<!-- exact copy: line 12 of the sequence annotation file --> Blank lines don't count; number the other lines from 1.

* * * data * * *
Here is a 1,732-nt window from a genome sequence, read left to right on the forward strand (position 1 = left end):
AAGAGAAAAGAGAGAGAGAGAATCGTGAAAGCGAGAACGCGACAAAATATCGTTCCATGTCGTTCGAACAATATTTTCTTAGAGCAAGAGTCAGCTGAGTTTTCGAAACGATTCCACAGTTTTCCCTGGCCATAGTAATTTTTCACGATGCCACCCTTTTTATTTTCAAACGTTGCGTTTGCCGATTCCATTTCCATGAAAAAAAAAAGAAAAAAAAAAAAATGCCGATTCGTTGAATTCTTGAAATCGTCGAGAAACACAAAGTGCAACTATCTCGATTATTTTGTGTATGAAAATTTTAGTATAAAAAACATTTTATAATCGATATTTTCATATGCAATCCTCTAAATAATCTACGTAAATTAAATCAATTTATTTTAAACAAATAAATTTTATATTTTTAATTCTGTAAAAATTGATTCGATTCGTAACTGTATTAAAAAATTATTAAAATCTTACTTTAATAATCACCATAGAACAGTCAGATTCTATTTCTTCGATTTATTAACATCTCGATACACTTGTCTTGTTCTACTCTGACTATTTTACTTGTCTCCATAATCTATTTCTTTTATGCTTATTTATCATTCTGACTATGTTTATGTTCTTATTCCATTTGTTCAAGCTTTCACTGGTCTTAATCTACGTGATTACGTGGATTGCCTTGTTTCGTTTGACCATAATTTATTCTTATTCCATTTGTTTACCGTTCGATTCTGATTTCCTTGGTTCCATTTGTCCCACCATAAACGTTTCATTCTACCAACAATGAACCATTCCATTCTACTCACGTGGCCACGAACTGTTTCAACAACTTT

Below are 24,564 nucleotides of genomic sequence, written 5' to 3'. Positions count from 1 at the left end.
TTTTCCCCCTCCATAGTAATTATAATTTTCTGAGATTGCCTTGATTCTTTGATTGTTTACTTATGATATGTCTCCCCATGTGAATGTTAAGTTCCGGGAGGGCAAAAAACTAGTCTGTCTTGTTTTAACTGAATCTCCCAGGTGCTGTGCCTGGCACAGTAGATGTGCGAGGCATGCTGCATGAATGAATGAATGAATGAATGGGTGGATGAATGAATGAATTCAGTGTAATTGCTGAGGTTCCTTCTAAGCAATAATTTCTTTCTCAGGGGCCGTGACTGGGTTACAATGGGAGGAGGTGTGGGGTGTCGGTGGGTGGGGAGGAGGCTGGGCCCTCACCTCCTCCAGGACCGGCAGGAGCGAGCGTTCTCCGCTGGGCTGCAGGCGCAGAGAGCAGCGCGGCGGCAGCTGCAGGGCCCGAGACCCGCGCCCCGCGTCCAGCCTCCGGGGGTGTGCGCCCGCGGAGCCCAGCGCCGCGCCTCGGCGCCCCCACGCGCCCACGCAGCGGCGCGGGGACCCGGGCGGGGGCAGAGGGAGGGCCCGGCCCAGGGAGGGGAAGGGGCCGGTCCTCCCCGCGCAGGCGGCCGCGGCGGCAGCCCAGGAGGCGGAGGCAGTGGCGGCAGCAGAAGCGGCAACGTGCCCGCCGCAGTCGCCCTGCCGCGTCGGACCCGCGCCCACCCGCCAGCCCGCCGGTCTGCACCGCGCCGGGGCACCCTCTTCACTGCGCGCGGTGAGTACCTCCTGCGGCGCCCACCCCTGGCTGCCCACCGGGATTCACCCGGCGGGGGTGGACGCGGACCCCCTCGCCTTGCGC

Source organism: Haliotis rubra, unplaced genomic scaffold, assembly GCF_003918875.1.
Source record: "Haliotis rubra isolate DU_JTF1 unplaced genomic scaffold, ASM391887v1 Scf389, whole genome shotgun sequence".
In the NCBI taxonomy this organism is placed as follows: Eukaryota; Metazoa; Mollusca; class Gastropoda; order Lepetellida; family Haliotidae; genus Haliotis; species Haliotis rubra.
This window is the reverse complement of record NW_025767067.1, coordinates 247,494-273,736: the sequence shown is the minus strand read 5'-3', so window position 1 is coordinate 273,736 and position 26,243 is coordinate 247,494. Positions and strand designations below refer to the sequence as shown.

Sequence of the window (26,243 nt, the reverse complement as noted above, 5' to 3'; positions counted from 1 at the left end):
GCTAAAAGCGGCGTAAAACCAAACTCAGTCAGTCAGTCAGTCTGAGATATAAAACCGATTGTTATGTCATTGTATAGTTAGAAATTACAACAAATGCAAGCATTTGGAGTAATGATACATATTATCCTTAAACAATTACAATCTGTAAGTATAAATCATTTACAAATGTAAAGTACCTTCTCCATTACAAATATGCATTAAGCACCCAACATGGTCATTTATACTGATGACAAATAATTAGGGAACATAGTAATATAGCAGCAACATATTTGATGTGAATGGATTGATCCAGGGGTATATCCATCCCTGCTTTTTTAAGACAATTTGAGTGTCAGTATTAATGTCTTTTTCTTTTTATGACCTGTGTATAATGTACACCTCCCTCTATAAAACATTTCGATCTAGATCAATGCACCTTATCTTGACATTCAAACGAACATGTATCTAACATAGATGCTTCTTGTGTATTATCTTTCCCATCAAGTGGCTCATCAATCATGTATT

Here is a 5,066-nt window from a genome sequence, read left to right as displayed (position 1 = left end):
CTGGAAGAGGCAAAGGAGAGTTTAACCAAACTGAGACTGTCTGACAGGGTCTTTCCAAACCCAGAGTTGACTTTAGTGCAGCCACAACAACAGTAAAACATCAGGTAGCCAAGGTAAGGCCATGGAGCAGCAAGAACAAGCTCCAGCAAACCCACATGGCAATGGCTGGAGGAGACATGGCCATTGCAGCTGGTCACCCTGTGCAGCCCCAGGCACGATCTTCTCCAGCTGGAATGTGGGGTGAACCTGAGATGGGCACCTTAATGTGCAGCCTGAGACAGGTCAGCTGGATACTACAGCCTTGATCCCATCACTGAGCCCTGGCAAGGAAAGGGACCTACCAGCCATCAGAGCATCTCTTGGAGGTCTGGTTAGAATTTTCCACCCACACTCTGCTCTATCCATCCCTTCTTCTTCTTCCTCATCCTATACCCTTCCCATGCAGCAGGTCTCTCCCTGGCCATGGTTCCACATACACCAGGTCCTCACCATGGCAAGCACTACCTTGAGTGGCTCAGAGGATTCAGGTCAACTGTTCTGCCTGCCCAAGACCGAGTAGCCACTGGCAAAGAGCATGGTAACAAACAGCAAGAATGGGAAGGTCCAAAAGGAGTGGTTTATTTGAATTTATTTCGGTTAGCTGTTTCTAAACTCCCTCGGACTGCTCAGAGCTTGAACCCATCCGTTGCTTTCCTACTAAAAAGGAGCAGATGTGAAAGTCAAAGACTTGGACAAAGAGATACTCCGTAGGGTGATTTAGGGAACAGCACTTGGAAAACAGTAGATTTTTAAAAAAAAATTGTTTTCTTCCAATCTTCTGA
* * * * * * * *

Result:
CTGGAAGAGGCAAAGGAGAGTTTAACCAAACTGAGACTGTCTGACAGGGTCTTTCCAAACCCAGAGTTGACTTTAGTGCAGCCACAACAACAGTAAAACATCAGGTAGCCAAGGTAAGGCCATGGAGCAGCAAGAACAAGCTCCAGCAAACCCACATGGCAATGGCTGGAGGAGACATGGCCATTGCAGCTGGTCACCCTGTGCAGCCCCAGGCACGATCTTCTCCAGCTGGAATGTGGGGTGAACCTGAGATGGGCACCTTAATGTGCAGCCTGAGACAGGTCAGCTGGATACTACAGCCTTGATCCCATCACTGAGCCCTGGCAAGGAAAGGGACCTACCAGCCATCAGAGCATCTCTTGGAGGTCTGGTTAGAATTTTCCACCCACACTCTGCTCTATCCATCCCTTCTTCTTCTTCCTCATCCTATACCCTTCCCATGCAGCAGGTCTCTCCCTGGCCATGGTTCCACATACACCAGGTCCTCACCATGGCAAGCACTACCTTGAGTGGCTCAGAGGATTCAGGTCAACTGTTCTGCCTGCCCAAGACCGAGTAGCCACTGGCAAAGAGCATGGTAACAAACAGCAAGAATGGGAAGGTCCAAAAGGAGTGGTTTATTTGAATTTATTTCGGTTAGCTGTTTCTAAACTCCCTCGGACTGCTCAGAGCTTGAACCCATCCGTTGCTTTCCTACTAAAAAGGAGCAGATGTGAAAGTCAAAGACTTGGACAAAGAGATACTCCGTAGGGTGATTTAGGGAACAGCACTTGGAAAACAGTAGATTTTTAAAAAAAAATTGTTTTCTTCCAATCTTCTGA